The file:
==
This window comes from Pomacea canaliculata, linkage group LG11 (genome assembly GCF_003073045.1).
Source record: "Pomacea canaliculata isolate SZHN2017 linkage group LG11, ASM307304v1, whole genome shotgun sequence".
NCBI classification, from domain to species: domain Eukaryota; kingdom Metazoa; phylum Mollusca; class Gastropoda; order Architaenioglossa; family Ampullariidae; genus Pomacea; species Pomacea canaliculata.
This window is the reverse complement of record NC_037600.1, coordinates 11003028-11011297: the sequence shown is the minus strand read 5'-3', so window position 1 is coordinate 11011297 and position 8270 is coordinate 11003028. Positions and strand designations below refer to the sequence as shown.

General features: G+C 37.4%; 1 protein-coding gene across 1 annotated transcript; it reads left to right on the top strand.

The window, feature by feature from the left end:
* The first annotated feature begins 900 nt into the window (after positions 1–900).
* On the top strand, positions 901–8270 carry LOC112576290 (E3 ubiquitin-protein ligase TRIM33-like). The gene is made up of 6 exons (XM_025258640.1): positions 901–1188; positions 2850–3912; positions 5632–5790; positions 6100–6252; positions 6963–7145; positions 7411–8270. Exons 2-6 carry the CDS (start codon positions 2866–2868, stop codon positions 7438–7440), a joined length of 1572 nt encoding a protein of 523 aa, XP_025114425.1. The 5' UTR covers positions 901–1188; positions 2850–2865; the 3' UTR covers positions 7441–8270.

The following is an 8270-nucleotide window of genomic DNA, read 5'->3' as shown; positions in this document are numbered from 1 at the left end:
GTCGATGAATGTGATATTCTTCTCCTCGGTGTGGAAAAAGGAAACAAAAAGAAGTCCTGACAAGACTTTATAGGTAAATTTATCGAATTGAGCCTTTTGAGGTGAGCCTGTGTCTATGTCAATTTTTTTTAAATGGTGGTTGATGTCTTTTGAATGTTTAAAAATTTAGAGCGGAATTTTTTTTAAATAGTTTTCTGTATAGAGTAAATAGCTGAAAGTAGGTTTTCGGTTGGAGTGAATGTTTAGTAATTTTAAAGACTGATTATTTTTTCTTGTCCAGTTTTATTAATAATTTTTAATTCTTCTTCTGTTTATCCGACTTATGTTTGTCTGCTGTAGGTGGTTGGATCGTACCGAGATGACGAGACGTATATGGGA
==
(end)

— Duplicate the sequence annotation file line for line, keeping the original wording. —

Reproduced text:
This window comes from Pomacea canaliculata, linkage group LG11 (genome assembly GCF_003073045.1).
Source record: "Pomacea canaliculata isolate SZHN2017 linkage group LG11, ASM307304v1, whole genome shotgun sequence".
NCBI classification, from domain to species: domain Eukaryota; kingdom Metazoa; phylum Mollusca; class Gastropoda; order Architaenioglossa; family Ampullariidae; genus Pomacea; species Pomacea canaliculata.
This window is the reverse complement of record NC_037600.1, coordinates 11003028-11011297: the sequence shown is the minus strand read 5'-3', so window position 1 is coordinate 11011297 and position 8270 is coordinate 11003028. Positions and strand designations below refer to the sequence as shown.

General features: G+C 37.4%; 1 protein-coding gene across 1 annotated transcript; it reads left to right on the top strand.

The window, feature by feature from the left end:
* The first annotated feature begins 900 nt into the window (after positions 1–900).
* On the top strand, positions 901–8270 carry LOC112576290 (E3 ubiquitin-protein ligase TRIM33-like). The gene is made up of 6 exons (XM_025258640.1): positions 901–1188; positions 2850–3912; positions 5632–5790; positions 6100–6252; positions 6963–7145; positions 7411–8270. Exons 2-6 carry the CDS (start codon positions 2866–2868, stop codon positions 7438–7440), a joined length of 1572 nt encoding a protein of 523 aa, XP_025114425.1. The 5' UTR covers positions 901–1188; positions 2850–2865; the 3' UTR covers positions 7441–8270.

The following is an 8270-nucleotide window of genomic DNA, read 5'->3' as shown; positions in this document are numbered from 1 at the left end:
GTCGATGAATGTGATATTCTTCTCCTCGGTGTGGAAAAAGGAAACAAAAAGAAGTCCTGACAAGACTTTATAGGTAAATTTATCGAATTGAGCCTTTTGAGGTGAGCCTGTGTCTATGTCAATTTTTTTTAAATGGTGGTTGATGTCTTTTGAATGTTTAAAAATTTAGAGCGGAATTTTTTTTAAATAGTTTTCTGTATAGAGTAAATAGCTGAAAGTAGGTTTTCGGTTGGAGTGAATGTTTAGTAATTTTAAAGACTGATTATTTTTTCTTGTCCAGTTTTATTAATAATTTTTAATTCTTCTTCTGTTTATCCGACTTATGTTTGTCTGCTGTAGGTGGTTGGATCGTACCGAGATGACGAGACGTATATGGGA